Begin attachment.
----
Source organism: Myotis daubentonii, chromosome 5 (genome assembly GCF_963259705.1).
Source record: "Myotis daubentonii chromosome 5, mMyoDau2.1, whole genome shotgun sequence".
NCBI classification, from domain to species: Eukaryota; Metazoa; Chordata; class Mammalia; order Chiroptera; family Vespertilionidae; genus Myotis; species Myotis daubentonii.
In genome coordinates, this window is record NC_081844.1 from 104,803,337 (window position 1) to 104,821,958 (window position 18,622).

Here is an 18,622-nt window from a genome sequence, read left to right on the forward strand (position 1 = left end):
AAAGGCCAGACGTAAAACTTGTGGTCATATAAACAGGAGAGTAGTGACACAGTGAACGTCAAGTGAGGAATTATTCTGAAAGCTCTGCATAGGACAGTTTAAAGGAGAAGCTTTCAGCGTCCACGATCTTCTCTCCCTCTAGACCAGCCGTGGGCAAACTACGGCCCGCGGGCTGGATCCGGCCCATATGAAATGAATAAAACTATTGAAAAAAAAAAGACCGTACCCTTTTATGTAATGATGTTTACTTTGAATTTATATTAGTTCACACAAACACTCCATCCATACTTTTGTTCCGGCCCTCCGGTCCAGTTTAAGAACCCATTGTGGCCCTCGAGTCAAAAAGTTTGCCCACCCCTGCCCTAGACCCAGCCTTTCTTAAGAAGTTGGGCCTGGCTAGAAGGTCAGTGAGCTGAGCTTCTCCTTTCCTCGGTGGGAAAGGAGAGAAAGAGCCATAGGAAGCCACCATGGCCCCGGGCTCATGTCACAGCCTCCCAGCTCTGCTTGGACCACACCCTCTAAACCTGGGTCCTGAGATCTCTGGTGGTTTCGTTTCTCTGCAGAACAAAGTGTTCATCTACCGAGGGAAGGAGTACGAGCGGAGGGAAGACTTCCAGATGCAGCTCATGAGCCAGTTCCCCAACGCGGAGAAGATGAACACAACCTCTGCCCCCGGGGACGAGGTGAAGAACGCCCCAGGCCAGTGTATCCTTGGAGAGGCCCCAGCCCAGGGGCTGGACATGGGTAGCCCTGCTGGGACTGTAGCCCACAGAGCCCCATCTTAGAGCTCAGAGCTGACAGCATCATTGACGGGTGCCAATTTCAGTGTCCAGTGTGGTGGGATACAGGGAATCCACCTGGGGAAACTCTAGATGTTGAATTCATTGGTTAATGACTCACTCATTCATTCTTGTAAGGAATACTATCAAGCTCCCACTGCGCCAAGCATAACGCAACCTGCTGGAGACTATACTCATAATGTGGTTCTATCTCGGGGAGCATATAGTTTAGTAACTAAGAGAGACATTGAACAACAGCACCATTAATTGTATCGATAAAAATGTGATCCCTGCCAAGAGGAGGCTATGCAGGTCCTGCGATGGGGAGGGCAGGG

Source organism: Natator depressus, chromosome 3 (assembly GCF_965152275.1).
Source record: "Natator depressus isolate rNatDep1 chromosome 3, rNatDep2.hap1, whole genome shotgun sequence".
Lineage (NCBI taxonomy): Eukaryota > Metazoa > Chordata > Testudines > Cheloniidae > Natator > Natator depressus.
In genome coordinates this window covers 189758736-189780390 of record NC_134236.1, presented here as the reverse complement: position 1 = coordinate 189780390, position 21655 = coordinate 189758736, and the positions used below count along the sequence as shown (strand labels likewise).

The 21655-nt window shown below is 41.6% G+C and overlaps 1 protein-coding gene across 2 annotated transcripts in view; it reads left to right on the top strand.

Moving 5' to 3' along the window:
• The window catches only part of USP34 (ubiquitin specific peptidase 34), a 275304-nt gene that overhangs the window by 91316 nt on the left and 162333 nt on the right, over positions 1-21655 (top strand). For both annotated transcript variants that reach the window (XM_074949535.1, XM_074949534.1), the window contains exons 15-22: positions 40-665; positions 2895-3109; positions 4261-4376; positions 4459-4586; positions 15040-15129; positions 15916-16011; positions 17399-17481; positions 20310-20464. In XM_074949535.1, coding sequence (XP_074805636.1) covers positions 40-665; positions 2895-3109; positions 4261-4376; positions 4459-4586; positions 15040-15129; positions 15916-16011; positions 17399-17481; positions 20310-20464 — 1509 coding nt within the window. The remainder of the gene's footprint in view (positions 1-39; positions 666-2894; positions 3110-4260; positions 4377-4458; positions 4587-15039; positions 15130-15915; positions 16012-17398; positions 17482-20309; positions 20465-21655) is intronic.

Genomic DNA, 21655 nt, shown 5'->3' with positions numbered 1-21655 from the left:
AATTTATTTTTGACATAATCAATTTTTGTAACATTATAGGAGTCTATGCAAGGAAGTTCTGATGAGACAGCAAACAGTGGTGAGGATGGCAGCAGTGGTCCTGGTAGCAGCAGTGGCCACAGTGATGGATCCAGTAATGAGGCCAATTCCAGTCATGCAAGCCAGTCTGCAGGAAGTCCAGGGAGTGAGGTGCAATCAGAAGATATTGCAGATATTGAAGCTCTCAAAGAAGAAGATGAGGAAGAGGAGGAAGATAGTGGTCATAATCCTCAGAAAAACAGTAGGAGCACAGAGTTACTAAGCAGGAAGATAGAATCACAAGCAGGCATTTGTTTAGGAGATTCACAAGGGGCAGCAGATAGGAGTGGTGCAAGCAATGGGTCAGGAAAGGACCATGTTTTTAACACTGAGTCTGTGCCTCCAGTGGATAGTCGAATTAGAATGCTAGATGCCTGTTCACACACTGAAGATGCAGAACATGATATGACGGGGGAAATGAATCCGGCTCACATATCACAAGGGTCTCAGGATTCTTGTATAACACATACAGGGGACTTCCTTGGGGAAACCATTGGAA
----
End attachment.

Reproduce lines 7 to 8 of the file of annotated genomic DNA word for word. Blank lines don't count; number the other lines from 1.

Source organism: Natator depressus, chromosome 3 (assembly GCF_965152275.1).
Source record: "Natator depressus isolate rNatDep1 chromosome 3, rNatDep2.hap1, whole genome shotgun sequence".